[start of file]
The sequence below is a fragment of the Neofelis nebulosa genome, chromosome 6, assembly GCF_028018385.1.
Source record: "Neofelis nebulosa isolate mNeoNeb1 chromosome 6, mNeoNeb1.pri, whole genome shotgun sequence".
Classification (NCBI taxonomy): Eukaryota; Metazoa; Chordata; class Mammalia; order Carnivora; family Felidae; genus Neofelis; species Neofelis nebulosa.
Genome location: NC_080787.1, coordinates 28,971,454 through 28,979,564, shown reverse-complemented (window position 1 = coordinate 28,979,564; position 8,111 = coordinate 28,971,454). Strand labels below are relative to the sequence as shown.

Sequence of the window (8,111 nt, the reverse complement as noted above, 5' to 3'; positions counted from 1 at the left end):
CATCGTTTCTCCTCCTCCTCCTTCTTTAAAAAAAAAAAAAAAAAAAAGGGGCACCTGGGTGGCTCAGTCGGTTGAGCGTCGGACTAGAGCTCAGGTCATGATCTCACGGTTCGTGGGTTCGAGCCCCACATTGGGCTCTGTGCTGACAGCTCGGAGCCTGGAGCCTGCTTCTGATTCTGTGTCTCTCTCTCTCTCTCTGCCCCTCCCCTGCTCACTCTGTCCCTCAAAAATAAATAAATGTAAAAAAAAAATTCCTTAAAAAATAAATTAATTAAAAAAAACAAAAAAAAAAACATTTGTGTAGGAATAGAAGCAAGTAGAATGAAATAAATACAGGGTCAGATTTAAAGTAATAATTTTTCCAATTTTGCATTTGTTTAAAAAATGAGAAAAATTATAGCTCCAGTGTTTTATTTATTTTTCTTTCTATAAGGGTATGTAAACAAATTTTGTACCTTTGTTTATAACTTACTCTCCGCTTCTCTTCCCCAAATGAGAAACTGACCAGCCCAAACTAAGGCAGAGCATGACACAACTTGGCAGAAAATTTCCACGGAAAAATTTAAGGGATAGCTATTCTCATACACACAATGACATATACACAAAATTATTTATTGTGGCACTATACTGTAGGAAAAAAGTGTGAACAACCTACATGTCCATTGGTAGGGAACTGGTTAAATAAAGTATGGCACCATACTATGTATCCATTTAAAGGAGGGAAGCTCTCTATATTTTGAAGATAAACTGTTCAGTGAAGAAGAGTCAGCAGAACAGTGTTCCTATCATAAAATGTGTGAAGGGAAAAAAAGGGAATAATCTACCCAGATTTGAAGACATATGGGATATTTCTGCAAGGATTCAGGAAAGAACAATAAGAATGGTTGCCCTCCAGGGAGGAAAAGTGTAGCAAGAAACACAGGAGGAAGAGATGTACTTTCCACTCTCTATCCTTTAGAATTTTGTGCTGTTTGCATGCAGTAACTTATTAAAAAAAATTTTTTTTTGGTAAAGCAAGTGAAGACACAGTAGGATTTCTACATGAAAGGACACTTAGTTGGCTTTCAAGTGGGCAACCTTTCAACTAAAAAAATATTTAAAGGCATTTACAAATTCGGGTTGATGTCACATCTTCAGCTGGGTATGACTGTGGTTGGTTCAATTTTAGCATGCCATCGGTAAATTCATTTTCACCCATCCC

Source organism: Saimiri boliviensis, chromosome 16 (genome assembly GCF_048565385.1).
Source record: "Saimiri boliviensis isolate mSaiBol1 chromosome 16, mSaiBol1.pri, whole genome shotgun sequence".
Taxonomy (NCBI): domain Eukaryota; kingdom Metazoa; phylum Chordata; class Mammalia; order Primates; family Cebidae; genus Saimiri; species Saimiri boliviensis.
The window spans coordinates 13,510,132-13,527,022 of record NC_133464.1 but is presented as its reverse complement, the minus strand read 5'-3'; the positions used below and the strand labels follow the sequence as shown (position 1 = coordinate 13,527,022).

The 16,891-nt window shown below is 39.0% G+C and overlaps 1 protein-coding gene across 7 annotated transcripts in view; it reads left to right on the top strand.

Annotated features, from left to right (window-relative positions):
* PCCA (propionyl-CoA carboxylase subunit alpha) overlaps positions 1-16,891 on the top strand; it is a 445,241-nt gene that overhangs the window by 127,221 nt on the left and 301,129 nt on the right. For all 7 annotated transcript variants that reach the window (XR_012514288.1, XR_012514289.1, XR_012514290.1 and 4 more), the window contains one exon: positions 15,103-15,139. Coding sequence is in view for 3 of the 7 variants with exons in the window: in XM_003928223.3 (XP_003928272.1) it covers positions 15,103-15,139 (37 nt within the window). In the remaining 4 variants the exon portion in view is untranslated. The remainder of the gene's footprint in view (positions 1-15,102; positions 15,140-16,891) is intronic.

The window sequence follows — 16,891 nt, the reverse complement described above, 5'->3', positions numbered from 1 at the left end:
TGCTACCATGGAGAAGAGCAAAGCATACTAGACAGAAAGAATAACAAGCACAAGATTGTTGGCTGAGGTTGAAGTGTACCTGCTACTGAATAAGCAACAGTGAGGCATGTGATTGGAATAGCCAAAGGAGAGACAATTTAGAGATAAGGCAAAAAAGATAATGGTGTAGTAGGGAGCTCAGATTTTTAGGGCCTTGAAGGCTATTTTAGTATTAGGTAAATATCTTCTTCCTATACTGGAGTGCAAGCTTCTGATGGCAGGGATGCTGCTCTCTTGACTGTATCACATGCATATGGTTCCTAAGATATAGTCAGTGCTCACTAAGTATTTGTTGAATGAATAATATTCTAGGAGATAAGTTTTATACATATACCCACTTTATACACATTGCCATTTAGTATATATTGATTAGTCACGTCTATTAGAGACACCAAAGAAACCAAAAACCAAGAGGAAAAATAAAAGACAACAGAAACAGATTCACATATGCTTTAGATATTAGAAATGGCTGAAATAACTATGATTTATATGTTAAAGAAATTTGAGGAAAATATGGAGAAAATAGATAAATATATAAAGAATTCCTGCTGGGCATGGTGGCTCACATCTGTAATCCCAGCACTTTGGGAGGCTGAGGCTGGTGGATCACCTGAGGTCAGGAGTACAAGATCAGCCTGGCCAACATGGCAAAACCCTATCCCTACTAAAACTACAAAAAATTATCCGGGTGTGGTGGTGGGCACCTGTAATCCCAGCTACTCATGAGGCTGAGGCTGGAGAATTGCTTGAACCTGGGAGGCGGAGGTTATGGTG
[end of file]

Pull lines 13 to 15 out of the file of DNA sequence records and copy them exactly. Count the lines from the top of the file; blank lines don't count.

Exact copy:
* PCCA (propionyl-CoA carboxylase subunit alpha) overlaps positions 1-16,891 on the top strand; it is a 445,241-nt gene that overhangs the window by 127,221 nt on the left and 301,129 nt on the right. For all 7 annotated transcript variants that reach the window (XR_012514288.1, XR_012514289.1, XR_012514290.1 and 4 more), the window contains one exon: positions 15,103-15,139. Coding sequence is in view for 3 of the 7 variants with exons in the window: in XM_003928223.3 (XP_003928272.1) it covers positions 15,103-15,139 (37 nt within the window). In the remaining 4 variants the exon portion in view is untranslated. The remainder of the gene's footprint in view (positions 1-15,102; positions 15,140-16,891) is intronic.

The window sequence follows — 16,891 nt, the reverse complement described above, 5'->3', positions numbered from 1 at the left end:
TGCTACCATGGAGAAGAGCAAAGCATACTAGACAGAAAGAATAACAAGCACAAGATTGTTGGCTGAGGTTGAAGTGTACCTGCTACTGAATAAGCAACAGTGAGGCATGTGATTGGAATAGCCAAAGGAGAGACAATTTAGAGATAAGGCAAAAAAGATAATGGTGTAGTAGGGAGCTCAGATTTTTAGGGCCTTGAAGGCTATTTTAGTATTAGGTAAATATCTTCTTCCTATACTGGAGTGCAAGCTTCTGATGGCAGGGATGCTGCTCTCTTGACTGTATCACATGCATATGGTTCCTAAGATATAGTCAGTGCTCACTAAGTATTTGTTGAATGAATAATATTCTAGGAGATAAGTTTTATACATATACCCACTTTATACACATTGCCATTTAGTATATATTGATTAGTCACGTCTATTAGAGACACCAAAGAAACCAAAAACCAAGAGGAAAAATAAAAGACAACAGAAACAGATTCACATATGCTTTAGATATTAGAAATGGCTGAAATAACTATGATTTATATGTTAAAGAAATTTGAGGAAAATATGGAGAAAATAGATAAATATATAAAGAATTCCTGCTGGGCATGGTGGCTCACATCTGTAATCCCAGCACTTTGGGAGGCTGAGGCTGGTGGATCACCTGAGGTCAGGAGTACAAGATCAGCCTGGCCAACATGGCAAAACCCTATCCCTACTAAAACTACAAAAAATTATCCGGGTGTGGTGGTGGGCACCTGTAATCCCAGCTACTCATGAGGCTGAGGCTGGAGAATTGCTTGAACCTGGGAGGCGGAGGTTATGGTG